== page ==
Imagine trudging up the terribly endless flight of stairs at the end of Black Street only to be greeted by a small but brilliantly coloured green sign telling you to dial a toll free number and enter in a code.

Curiosity difficult to sidestep? Take the opportunity to make the call (and casually catch your breath) and you may be in for a real surprise.

This past week, Robin Sokoloski, from Playwrights Guild of Canada, was up for a one-day whirlwind of a visit to post nine of these green signs and wrap up a project that has been ongoing since early February.

Sokolski has, for the past several years, been working on a project to promote the arts to youth.

This project is found in her personal creation of a program that has become a collaboration between playwrights and young writers and national guilds and local programs.

Coined “Uth Ink” by one of the early facilitators of the program, the project’s main goal is to offer youth in small communities an opportunity to not only engage in the arts, but also to become artists and producers themselves.

The Uth Ink program begins as a partnership between Playwrights Guild of Canada and a local organization. Here in Whitehorse, Patti Flather of Gwaandak Theatre became interested in the project and what it had to offer.

“The program really gives us the opportunity to appreciate the point of view and perspective of young up-and-coming writers who have something to say,” says Flather.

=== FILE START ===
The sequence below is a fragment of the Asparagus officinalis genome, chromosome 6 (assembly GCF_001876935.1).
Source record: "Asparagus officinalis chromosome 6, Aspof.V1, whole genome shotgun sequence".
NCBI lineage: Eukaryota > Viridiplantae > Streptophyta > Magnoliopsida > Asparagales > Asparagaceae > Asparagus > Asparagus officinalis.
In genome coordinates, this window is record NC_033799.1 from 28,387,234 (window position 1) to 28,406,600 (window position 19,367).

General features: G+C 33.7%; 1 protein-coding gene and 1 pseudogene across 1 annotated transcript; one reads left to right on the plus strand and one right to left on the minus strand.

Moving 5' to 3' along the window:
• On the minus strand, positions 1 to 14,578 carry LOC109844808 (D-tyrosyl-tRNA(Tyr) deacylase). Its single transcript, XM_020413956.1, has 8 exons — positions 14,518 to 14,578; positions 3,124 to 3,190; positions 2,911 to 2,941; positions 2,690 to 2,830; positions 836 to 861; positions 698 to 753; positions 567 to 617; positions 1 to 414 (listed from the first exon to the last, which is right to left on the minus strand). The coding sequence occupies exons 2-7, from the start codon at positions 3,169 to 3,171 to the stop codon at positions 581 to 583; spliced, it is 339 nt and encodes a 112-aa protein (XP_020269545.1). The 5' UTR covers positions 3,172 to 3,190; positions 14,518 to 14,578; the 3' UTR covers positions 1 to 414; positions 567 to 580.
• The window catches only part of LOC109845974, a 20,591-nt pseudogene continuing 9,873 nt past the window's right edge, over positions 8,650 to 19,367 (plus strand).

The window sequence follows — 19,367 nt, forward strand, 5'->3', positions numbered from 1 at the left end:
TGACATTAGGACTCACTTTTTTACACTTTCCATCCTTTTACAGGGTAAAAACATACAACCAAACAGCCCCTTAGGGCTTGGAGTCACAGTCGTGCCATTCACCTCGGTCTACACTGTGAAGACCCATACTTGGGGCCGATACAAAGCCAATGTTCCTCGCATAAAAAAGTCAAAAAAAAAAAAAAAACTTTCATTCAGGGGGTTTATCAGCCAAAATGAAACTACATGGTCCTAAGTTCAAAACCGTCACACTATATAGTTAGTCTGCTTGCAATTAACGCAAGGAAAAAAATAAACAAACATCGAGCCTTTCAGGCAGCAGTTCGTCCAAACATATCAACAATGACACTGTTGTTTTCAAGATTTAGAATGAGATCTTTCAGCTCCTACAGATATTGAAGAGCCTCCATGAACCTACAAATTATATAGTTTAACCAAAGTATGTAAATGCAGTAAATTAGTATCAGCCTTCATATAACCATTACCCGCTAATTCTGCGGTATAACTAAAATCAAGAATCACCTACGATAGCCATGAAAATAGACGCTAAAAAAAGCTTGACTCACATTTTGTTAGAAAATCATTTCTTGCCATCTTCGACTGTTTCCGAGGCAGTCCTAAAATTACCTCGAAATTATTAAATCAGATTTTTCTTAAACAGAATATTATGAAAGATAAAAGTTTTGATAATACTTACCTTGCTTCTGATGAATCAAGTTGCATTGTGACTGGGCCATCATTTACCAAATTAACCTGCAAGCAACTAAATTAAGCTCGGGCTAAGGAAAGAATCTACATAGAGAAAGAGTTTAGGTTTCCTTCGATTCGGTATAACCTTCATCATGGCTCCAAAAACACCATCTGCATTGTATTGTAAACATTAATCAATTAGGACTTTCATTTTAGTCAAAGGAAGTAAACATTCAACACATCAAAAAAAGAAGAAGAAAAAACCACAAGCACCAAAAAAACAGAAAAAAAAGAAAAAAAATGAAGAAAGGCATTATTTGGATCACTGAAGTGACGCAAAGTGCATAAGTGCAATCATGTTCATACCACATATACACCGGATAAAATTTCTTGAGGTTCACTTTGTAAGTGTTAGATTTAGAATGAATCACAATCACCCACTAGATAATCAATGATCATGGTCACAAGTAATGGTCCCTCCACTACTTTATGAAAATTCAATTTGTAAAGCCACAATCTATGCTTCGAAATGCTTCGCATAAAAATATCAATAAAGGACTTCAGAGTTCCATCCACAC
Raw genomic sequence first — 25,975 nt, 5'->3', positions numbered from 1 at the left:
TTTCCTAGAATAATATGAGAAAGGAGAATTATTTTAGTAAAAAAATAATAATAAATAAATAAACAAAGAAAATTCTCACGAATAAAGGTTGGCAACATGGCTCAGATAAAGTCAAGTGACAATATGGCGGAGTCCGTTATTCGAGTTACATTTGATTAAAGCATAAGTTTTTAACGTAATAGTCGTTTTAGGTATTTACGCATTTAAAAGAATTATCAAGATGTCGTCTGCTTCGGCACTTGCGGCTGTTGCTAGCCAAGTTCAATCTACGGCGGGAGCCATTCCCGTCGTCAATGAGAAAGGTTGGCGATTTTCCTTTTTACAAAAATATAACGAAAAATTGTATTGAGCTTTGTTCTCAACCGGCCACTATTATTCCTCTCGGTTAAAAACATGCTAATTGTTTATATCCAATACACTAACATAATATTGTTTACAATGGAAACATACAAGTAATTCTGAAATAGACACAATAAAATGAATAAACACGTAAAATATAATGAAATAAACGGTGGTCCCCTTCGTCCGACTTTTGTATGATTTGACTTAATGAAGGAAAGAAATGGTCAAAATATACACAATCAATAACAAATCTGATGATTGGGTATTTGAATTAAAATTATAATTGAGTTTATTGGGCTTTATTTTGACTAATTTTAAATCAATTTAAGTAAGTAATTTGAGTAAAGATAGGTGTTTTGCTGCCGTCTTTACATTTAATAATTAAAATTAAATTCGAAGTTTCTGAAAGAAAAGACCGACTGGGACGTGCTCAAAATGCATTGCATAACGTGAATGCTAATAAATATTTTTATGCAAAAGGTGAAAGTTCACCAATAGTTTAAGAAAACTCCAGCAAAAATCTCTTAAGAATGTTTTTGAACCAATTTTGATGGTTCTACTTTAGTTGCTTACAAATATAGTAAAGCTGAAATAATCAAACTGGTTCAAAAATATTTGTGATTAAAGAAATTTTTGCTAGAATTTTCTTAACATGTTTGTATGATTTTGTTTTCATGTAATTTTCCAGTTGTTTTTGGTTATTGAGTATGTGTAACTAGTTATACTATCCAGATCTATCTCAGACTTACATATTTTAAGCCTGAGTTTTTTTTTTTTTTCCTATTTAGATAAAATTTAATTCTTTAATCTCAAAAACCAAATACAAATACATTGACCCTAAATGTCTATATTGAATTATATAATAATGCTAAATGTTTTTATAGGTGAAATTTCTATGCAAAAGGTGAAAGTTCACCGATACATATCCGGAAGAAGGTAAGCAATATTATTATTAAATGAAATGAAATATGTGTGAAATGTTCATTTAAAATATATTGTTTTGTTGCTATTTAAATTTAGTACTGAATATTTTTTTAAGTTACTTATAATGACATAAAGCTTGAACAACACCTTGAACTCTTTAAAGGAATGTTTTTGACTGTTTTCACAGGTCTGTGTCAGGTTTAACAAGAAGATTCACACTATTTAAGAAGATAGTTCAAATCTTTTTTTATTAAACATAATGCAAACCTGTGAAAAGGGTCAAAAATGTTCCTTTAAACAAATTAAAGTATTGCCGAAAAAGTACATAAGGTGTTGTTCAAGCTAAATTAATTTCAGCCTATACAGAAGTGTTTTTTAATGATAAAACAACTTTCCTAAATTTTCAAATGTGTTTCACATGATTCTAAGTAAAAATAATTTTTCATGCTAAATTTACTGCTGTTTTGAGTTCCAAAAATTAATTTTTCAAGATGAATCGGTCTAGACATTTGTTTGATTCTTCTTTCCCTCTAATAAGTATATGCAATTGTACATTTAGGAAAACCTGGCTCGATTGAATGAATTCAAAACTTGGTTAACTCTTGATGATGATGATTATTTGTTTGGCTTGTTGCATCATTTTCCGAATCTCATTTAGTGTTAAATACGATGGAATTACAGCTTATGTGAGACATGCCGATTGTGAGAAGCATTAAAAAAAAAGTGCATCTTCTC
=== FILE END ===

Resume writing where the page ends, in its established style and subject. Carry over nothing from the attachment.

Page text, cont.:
The program began in February with a workshop headed by local playwright Celia McBride. After a short walk through the community, the youth — 10 participants aged 13 to 18 — were set free to begin working on three-minute radio plays which were to be inspired by locations throughout their communities.

“The youth here [in Whitehorse] really took it to the next level – some took their stories to places that were completely imagined, it was really quite incredible,” says Sokoloski who is currently managing eight Uth Ink projects throughout the country.

Since the plays are inspired by locations, what better place to hear them than their place of conception? Partnering with CBC, several rough drafts and reading circles later, the youth had their radio plays professionally recorded.

So wait, the green signs are …? Yes, that’s right, the green signs are your ticket to becoming an audience member to this unique series of theatrical performances on your local street corner or nature hike.

Simply find a sign, dial in the toll free number, enter the four digit code and voila, you will hear a three-minute play and be able to imagine it unfolding exactly where you stand.

“Writing about the community really makes you realize that Whitehorse really is a great place to live and a great place to grow up,” says youth facilitator and participant Wren Hookey.

On June 2, Whitehorse Uth Ink held its release party at Baked Café on Main Street where the writers heard their final productions for the first time.

Organizers felt the turnout was great and each playwright took pride in presenting their creation.

However, unlike most plays, I dare say that opening night for the Uth Ink series would not have been the best way to absorb these productions. No, for the full experience, grab a Uth Ink map from Gwaandak Theatre and experience the stories of our community’s youth in the community.

My advice? Start with the top of the stairs on Black Street, the play is worth it and the trek can only get easier from there.